In this version of twenty questions, I send a list of questions to a willing
victim author and they choose their own interview by hand picking which questions (and how many!) they want to answer. Dianne Dixon’s novel, The Book of Someday, is a novel of the love, suspense, forgiveness and a mystery wrapped around a silver dress and three women and what binds them together. Here is what Dianne had to say about reading, writing, and the generosity of fiction readers.
Would you give us a bit of introduction and let my readers know who you are, how you got started writing, and what kind of books you like to write?
Maybe the best way to describe who I am is to tell you about the things I love…music, cooking, poetry, being near the ocean, great conversations with good friends, and reading books that are so wonderful I don’t want them to end.
Reading has been one of my passions for as long as I can remember. When I was a child my idea of the magic kingdom wasn’t Disneyland, it was the library. I was a tiny bookworm in glasses who was hooked on words and stories. I was so captivated by them that whenever things were difficult at home or at school, I’d lock myself in my room and write out fictionalized, more benevolent, versions of whatever craziness was going on. It was probably a primitive, little kid, form of therapy—a way of trying to make the world make sense.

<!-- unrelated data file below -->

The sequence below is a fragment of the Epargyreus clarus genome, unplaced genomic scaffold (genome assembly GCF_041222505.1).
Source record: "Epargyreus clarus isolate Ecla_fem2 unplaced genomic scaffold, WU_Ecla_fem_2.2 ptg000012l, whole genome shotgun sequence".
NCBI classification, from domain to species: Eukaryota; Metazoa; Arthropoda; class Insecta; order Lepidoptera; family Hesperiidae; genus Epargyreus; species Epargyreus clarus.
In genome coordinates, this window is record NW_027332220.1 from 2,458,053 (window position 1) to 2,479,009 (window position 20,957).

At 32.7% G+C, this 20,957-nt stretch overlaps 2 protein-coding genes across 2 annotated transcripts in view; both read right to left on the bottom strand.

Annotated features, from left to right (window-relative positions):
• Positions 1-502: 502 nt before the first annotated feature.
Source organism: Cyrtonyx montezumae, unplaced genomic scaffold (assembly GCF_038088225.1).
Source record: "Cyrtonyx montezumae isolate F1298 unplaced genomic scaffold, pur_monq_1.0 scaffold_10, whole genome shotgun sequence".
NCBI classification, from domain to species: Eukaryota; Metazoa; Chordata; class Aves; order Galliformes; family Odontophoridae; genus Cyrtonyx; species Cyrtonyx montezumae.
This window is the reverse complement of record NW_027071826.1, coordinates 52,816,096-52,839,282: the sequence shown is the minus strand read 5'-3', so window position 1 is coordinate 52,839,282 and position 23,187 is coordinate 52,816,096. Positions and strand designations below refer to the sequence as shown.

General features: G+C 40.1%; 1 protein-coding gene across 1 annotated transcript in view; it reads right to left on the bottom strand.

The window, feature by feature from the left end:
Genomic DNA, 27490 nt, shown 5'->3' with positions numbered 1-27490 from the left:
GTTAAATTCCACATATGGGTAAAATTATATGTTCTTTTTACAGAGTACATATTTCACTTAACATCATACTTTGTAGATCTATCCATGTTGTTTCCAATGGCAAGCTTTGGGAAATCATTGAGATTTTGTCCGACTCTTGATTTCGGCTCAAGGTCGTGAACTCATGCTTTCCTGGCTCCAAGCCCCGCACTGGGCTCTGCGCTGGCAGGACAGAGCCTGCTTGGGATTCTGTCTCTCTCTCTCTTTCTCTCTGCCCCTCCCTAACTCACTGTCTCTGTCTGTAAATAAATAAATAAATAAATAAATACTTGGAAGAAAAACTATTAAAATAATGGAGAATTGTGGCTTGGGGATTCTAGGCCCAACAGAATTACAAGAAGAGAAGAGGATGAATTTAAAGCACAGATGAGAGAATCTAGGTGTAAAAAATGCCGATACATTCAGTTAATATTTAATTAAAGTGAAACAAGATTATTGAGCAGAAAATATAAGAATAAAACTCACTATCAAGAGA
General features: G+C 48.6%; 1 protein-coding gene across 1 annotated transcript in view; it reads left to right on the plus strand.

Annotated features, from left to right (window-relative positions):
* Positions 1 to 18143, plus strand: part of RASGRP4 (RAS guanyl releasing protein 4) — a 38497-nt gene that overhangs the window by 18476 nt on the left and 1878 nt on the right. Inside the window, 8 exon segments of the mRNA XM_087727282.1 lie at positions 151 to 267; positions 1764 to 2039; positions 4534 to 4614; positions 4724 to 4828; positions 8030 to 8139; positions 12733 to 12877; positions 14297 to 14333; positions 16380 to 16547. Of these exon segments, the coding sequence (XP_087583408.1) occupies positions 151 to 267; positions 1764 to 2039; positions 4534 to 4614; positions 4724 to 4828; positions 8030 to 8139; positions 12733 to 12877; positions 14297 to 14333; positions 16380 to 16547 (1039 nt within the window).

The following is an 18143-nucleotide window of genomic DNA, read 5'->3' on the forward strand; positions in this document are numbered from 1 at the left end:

I guess you could say that reading was what initially got me into writing. But it wasn’t until I was all grown up that I thought about writing as a career.
When I did finally start writing professionally, I wrote for family and children’s television. It took me a long time to find the courage to write a novel. But now that I’ve finally become a novelist, I’ve discovered something interesting. My debut novel, The Language of Secrets, and my new book, The Book of Someday, share many characteristics with the stories I enjoyed reading as a child…mystery, and love, and suspense, and characters who are as real to me as any living, breathing person I know.
So it all seems to come full circle. Reading got me into writing. And the early stories I enjoyed reading spoke to the places in me that were fascinated by mystery. And now the kind of book I like to write is very much like the ones I still like to read—books that tell a meaningful story, have a mystery at their center and are paced in a way that keeps the reader curious and interested, right up to the very last page.
I am often struck by the different ways writers respond to the process of writing a book. Linus’s Blanket refers to my use of reading and other activities as a means of escape and comfort, can you share with us any routines, food or recipes, or favorite books or rituals that help you thorough the writing process?
Hmmm…this is going to make me sound really dull and boring. But the truth is, my writing ritual consists of Beethoven and Bose headphones.
That’s it. That’s the whole ritual.
I turn on the computer, put on the headphones, and listen to Beethoven for the entire time I’m writing. Why Beethoven…? …don’t have a clue. He just seems to work. And I have no idea why.
People live in stories, we are surrounded by them. What was it about this the story that made it the one you had to tell at this time? What impact did telling this story have on your life? Did you find that it had changed you?